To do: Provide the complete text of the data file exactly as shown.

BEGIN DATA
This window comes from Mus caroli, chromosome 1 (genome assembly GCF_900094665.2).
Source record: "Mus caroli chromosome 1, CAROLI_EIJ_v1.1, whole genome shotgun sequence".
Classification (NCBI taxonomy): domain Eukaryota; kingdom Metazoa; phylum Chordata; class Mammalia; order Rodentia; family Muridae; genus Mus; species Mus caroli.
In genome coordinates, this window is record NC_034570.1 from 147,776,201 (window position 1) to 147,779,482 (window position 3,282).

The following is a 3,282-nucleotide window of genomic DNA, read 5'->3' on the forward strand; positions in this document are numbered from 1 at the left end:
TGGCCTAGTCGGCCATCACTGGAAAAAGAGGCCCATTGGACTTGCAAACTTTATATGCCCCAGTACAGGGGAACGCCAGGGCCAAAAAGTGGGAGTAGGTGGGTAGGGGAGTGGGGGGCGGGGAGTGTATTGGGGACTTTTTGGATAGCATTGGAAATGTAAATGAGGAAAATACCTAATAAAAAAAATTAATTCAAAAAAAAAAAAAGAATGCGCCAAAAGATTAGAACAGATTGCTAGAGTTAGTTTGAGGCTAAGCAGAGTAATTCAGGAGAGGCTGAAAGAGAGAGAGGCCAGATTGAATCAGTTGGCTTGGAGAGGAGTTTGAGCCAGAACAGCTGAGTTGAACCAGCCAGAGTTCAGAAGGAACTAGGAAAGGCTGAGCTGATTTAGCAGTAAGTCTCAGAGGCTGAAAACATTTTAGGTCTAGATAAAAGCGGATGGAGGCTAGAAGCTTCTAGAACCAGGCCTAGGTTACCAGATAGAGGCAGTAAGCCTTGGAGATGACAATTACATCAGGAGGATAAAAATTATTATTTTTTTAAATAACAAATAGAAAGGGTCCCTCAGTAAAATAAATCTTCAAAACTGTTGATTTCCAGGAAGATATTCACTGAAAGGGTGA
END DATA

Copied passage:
This window comes from Mus caroli, chromosome 1 (genome assembly GCF_900094665.2).
Source record: "Mus caroli chromosome 1, CAROLI_EIJ_v1.1, whole genome shotgun sequence".
Classification (NCBI taxonomy): domain Eukaryota; kingdom Metazoa; phylum Chordata; class Mammalia; order Rodentia; family Muridae; genus Mus; species Mus caroli.
In genome coordinates, this window is record NC_034570.1 from 147,776,201 (window position 1) to 147,779,482 (window position 3,282).

The following is a 3,282-nucleotide window of genomic DNA, read 5'->3' on the forward strand; positions in this document are numbered from 1 at the left end:
TGGCCTAGTCGGCCATCACTGGAAAAAGAGGCCCATTGGACTTGCAAACTTTATATGCCCCAGTACAGGGGAACGCCAGGGCCAAAAAGTGGGAGTAGGTGGGTAGGGGAGTGGGGGGCGGGGAGTGTATTGGGGACTTTTTGGATAGCATTGGAAATGTAAATGAGGAAAATACCTAATAAAAAAAATTAATTCAAAAAAAAAAAAAGAATGCGCCAAAAGATTAGAACAGATTGCTAGAGTTAGTTTGAGGCTAAGCAGAGTAATTCAGGAGAGGCTGAAAGAGAGAGAGGCCAGATTGAATCAGTTGGCTTGGAGAGGAGTTTGAGCCAGAACAGCTGAGTTGAACCAGCCAGAGTTCAGAAGGAACTAGGAAAGGCTGAGCTGATTTAGCAGTAAGTCTCAGAGGCTGAAAACATTTTAGGTCTAGATAAAAGCGGATGGAGGCTAGAAGCTTCTAGAACCAGGCCTAGGTTACCAGATAGAGGCAGTAAGCCTTGGAGATGACAATTACATCAGGAGGATAAAAATTATTATTTTTTTAAATAACAAATAGAAAGGGTCCCTCAGTAAAATAAATCTTCAAAACTGTTGATTTCCAGGAAGATATTCACTGAAAGGGTGA